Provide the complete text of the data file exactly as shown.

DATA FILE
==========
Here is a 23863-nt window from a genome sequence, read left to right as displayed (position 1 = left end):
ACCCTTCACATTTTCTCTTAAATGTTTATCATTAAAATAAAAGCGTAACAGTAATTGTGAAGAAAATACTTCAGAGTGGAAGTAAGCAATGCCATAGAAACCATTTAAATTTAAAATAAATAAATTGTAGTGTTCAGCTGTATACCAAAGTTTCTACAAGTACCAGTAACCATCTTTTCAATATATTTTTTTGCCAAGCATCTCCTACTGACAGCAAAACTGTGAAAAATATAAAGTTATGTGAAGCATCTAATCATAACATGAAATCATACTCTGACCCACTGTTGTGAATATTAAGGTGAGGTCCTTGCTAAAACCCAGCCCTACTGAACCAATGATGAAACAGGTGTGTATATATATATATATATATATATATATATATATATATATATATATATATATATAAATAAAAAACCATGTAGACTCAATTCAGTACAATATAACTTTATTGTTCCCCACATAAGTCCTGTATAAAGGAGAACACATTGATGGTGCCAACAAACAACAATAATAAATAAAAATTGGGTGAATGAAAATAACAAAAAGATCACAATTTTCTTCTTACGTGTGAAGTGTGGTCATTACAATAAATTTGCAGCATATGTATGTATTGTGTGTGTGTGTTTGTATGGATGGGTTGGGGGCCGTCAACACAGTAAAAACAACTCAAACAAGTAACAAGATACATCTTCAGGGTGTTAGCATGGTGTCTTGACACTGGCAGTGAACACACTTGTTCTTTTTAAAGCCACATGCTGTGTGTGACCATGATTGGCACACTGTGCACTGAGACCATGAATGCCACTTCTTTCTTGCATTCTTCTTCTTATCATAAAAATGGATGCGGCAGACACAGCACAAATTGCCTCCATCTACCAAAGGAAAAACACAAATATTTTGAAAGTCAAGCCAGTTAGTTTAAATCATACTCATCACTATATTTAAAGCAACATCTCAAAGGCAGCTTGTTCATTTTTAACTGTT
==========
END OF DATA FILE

Here is a 23863-nt window from a genome sequence, read left to right as displayed (position 1 = left end):
ACCCTTCACATTTTCTCTTAAATGTTTATCATTAAAATAAAAGCGTAACAGTAATTGTGAAGAAAATACTTCAGAGTGGAAGTAAGCAATGCCATAGAAACCATTTAAATTTAAAATAAATAAATTGTAGTGTTCAGCTGTATACCAAAGTTTCTACAAGTACCAGTAACCATCTTTTCAATATATTTTTTTGCCAAGCATCTCCTACTGACAGCAAAACTGTGAAAAATATAAAGTTATGTGAAGCATCTAATCATAACATGAAATCATACTCTGACCCACTGTTGTGAATATTAAGGTGAGGTCCTTGCTAAAACCCAGCCCTACTGAACCAATGATGAAACAGGTGTGTATATATATATATATATATATATATATATATATATATATATATATATATATATAAATAAAAAACCATGTAGACTCAATTCAGTACAATATAACTTTATTGTTCCCCACATAAGTCCTGTATAAAGGAGAACACATTGATGGTGCCAACAAACAACAATAATAAATAAAAATTGGGTGAATGAAAATAACAAAAAGATCACAATTTTCTTCTTACGTGTGAAGTGTGGTCATTACAATAAATTTGCAGCATATGTATGTATTGTGTGTGTGTGTTTGTATGGATGGGTTGGGGGCCGTCAACACAGTAAAAACAACTCAAACAAGTAACAAGATACATCTTCAGGGTGTTAGCATGGTGTCTTGACACTGGCAGTGAACACACTTGTTCTTTTTAAAGCCACATGCTGTGTGTGACCATGATTGGCACACTGTGCACTGAGACCATGAATGCCACTTCTTTCTTGCATTCTTCTTCTTATCATAAAAATGGATGCGGCAGACACAGCACAAATTGCCTCCATCTACCAAAGGAAAAACACAAATATTTTGAAAGTCAAGCCAGTTAGTTTAAATCATACTCATCACTATATTTAAAGCAACATCTCAAAGGCAGCTTGTTCATTTTTAACTGTT